Sri Lanka: Microfinance debt trap: Still awaiting reprieve

4 May 2021 by Maheesha Mudugamuwa

Thousands of innocent villagers, especially in the Northern, Eastern, and North Central Provinces are holding protests to raise a collective cry against the longstanding issues related to the microfinance debt trap that had claimed the lives of three women within the first three months of this year.

The three women who passed away by suicide are from Polonnaruwa, Vavuniya and Jaffna.

Protests that are convened, mostly by women, who are the major victims of microfinance debt trap, urge the Government to repeal their high-interest Interest An amount paid in remuneration of an investment or received by a lender. Interest is calculated on the amount of the capital invested or borrowed, the duration of the operation and the rate that has been set. loans and to provide financial relief which was also one of the election pledges of the current administration.

However, the microfinance victims who have been terribly affected by the debt trap and are also overwhelmed with economic and social issues in mostly rural areas of the country, are still waiting for a sigh of relief.

On behalf of thousands of Sri Lankan women who have fallen into the vicious cycle of microfinance, the women in the North Central Province launched a satyagraha on International Women’s Day, demanding justice which was later joined by protesters in the Northern and Eastern Provinces. It is reported that debt-ridden women in the Eastern Province had staged protests in Kitula village in Batticaloa on Tuesday (30) in the Mullaitivu and Puthukudiyiruppu Town Centres. In addition, protests were organised by the Public Planning Forum at more than 15 locations, including Mannar.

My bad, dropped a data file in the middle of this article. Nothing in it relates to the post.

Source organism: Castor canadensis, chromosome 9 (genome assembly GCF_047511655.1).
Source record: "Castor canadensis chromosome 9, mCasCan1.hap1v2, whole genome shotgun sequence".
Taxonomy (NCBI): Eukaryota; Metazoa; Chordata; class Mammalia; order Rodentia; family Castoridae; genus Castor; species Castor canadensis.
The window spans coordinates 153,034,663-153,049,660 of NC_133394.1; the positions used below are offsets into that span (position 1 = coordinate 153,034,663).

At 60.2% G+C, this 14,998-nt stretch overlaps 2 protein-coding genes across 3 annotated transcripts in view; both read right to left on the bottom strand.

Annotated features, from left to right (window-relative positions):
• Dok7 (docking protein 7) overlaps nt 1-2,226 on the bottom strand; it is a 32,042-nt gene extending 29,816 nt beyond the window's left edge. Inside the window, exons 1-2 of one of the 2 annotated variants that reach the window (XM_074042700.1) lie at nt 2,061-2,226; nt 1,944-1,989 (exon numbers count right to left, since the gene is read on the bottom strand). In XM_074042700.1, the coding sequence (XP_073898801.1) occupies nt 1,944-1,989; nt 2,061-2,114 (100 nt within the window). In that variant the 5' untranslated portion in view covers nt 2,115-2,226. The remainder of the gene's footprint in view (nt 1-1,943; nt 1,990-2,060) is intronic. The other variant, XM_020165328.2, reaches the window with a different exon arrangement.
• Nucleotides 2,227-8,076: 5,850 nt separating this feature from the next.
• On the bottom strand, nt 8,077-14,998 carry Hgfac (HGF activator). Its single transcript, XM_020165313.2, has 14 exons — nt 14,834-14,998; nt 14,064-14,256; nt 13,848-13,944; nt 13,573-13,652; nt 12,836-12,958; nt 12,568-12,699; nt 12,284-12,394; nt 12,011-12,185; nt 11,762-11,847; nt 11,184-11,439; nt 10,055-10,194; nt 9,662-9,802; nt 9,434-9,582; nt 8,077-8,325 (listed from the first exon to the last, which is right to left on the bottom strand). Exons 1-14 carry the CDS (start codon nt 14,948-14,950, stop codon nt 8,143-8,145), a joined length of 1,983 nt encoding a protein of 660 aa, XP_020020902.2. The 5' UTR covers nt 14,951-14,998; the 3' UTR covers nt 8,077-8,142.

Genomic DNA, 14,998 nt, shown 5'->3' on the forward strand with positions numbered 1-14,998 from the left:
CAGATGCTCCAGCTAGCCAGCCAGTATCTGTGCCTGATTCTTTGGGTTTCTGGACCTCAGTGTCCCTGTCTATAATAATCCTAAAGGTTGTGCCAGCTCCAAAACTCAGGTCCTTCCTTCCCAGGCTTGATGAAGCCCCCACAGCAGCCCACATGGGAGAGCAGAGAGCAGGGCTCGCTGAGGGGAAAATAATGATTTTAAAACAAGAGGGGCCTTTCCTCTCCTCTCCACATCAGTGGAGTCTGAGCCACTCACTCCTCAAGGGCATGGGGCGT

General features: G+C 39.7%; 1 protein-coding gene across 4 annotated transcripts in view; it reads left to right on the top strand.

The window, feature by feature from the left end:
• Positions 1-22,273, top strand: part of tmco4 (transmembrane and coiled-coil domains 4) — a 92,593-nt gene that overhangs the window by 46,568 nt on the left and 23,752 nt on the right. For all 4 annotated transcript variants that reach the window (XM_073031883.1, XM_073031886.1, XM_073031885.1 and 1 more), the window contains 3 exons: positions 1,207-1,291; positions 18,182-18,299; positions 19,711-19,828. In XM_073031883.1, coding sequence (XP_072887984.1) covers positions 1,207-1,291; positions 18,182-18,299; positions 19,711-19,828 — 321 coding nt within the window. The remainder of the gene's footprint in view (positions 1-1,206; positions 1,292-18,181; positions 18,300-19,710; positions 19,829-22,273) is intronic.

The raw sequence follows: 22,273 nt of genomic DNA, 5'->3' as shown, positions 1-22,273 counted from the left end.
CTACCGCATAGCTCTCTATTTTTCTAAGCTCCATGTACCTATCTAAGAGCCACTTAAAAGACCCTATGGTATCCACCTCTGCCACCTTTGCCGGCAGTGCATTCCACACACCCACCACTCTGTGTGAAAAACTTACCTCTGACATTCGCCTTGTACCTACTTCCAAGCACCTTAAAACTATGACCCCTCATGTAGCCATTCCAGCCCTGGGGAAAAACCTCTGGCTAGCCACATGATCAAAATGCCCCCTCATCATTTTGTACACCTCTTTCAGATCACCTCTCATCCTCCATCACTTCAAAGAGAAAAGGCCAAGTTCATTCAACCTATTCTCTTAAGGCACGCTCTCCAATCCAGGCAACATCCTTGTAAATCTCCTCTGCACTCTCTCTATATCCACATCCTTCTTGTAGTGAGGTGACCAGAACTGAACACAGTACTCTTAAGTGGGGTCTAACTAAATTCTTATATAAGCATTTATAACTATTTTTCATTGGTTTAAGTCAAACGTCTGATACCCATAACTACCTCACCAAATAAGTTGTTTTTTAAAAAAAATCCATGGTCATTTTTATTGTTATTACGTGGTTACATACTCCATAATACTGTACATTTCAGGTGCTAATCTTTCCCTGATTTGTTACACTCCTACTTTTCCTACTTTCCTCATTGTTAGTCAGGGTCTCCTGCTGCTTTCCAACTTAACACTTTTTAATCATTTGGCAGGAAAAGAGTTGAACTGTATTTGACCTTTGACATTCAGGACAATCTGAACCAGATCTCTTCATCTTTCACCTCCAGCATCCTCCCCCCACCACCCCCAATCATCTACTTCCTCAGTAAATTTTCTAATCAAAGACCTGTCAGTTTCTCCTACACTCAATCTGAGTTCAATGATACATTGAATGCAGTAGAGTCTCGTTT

The fast that began on International Women’s Day in front of the Royal Monument in Hingurakgoda, demanding the immediate abolition of microfinance loans, continues to this day, and the collection of women affected by microfinance loans says that more than 200 women have already passed away by suicide, as they could not bear the burden of debt.

The five demands of the protesters include cancelling all microfinance loans, halting the recovery of all loans immediately until an audit is done on predatory microfinance, stopping all legal action taken against microfinance debt victims, removing microfinance debt victims from the CRIB, and establishing a financial system for women that centres around social wellbeing.

As pointed out by the protesters, more than 2.4 million Sri Lankan women who are unable to repay their loans due to high interest rates Interest rates When A lends money to B, B repays the amount lent by A (the capital) as well as a supplementary sum known as interest, so that A has an interest in agreeing to this financial operation. The interest is determined by the interest rate, which may be high or low. To take a very simple example: if A borrows 100 million dollars for 10 years at a fixed interest rate of 5%, the first year he will repay a tenth of the capital initially borrowed (10 million dollars) plus 5% of the capital owed, i.e. 5 million dollars, that is a total of 15 million dollars. In the second year, he will again repay 10% of the capital borrowed, but the 5% now only applies to the remaining 90 million dollars still due, i.e. 4.5 million dollars, or a total of 14.5 million dollars. And so on, until the tenth year when he will repay the last 10 million dollars, plus 5% of that remaining 10 million dollars, i.e. 0.5 million dollars, giving a total of 10.5 million dollars. Over 10 years, the total amount repaid will come to 127.5 million dollars. The repayment of the capital is not usually made in equal instalments. In the initial years, the repayment concerns mainly the interest, and the proportion of capital repaid increases over the years. In this case, if repayments are stopped, the capital still due is higher…

The nominal interest rate is the rate at which the loan is contracted. The real interest rate is the nominal rate reduced by the rate of inflation.
, have been subjected to various forms of physical and mental abuse, including insults from finance companies and debt collectors.